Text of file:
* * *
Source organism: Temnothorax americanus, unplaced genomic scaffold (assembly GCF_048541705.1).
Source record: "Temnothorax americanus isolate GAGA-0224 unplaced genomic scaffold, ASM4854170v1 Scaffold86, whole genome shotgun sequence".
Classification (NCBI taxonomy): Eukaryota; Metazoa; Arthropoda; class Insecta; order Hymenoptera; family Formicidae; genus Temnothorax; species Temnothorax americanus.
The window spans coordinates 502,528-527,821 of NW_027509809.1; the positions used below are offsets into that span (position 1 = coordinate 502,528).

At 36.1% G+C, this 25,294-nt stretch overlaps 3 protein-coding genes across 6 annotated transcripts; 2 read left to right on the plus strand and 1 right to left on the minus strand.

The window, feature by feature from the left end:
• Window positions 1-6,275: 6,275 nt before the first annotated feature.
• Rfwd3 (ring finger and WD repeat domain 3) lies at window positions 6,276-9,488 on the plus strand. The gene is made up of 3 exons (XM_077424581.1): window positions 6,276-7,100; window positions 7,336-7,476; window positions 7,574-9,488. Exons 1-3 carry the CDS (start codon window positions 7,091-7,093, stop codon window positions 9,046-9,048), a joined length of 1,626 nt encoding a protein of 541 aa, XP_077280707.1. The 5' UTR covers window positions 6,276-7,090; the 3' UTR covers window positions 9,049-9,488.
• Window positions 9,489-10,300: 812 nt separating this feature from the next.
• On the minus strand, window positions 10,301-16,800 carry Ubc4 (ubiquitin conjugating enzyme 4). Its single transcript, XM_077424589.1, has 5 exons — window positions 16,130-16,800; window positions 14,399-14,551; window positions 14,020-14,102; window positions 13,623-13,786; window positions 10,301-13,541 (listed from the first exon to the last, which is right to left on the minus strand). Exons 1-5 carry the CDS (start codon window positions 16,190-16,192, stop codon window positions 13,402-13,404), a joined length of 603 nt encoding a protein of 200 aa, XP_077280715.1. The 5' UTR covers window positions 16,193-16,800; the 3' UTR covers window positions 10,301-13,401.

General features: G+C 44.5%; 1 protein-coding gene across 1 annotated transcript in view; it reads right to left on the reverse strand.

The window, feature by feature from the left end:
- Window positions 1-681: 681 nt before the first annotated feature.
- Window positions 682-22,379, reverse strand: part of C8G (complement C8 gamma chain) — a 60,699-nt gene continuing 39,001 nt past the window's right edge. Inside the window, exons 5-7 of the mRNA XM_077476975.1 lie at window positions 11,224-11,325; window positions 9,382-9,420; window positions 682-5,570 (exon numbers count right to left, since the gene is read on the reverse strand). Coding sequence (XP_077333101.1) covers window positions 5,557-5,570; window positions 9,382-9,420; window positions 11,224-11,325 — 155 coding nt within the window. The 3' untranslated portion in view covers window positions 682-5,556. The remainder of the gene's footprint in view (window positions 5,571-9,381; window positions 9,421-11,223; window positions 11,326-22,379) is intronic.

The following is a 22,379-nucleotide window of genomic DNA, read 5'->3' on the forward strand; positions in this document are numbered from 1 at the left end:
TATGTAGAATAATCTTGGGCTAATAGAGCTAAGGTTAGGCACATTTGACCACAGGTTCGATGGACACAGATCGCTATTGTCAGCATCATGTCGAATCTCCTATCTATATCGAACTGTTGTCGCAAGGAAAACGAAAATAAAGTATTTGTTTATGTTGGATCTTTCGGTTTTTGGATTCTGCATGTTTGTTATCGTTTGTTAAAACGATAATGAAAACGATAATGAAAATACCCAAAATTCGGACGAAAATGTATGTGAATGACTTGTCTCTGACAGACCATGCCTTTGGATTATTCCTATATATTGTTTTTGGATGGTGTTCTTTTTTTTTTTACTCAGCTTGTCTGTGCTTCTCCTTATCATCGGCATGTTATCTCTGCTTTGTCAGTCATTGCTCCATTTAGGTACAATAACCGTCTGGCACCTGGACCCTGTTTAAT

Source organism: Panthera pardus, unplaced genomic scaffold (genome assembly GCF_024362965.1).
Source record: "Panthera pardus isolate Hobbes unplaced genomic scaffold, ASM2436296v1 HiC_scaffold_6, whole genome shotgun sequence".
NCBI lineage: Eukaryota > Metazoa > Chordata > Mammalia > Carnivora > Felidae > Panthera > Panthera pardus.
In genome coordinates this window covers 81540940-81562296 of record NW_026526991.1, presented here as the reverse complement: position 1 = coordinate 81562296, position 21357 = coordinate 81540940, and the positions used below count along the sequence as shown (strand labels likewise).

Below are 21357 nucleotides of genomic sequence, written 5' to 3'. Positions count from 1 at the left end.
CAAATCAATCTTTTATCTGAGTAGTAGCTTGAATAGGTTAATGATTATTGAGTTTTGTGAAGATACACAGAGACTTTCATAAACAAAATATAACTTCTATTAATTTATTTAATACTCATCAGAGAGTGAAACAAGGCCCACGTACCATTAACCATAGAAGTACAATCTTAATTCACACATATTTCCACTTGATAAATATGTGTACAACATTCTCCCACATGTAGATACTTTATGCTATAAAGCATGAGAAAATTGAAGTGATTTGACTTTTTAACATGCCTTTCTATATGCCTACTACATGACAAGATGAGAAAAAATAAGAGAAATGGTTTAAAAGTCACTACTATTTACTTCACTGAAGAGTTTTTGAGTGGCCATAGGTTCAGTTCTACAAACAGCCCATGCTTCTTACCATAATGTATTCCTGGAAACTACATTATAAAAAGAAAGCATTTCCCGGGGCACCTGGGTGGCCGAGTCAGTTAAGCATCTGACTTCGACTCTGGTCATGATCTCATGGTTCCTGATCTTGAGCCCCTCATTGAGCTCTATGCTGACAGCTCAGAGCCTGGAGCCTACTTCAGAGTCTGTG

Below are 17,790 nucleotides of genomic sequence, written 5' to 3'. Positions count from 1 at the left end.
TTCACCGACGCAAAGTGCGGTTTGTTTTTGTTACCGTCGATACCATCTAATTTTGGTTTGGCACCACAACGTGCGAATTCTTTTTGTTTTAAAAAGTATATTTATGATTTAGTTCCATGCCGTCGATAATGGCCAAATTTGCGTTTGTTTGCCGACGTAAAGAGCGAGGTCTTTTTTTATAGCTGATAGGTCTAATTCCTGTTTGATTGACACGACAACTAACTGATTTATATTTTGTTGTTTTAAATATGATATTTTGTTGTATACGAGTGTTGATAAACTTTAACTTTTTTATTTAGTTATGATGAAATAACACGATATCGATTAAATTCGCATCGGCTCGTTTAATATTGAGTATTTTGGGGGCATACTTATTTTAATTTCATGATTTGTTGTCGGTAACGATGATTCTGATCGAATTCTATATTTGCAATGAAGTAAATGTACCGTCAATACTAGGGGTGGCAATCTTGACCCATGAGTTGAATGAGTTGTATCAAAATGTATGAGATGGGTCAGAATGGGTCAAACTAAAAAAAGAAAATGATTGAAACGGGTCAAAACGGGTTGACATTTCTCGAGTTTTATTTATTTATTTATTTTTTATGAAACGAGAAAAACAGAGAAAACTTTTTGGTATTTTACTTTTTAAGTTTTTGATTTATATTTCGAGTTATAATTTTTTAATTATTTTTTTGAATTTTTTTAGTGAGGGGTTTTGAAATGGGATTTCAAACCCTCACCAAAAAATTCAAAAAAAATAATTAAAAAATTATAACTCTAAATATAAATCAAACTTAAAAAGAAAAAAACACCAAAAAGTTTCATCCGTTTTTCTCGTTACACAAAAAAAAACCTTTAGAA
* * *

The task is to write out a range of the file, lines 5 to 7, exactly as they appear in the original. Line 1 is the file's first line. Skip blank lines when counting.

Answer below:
At 36.1% G+C, this 25,294-nt stretch overlaps 3 protein-coding genes across 6 annotated transcripts; 2 read left to right on the plus strand and 1 right to left on the minus strand.

The window, feature by feature from the left end:
• Window positions 1-6,275: 6,275 nt before the first annotated feature.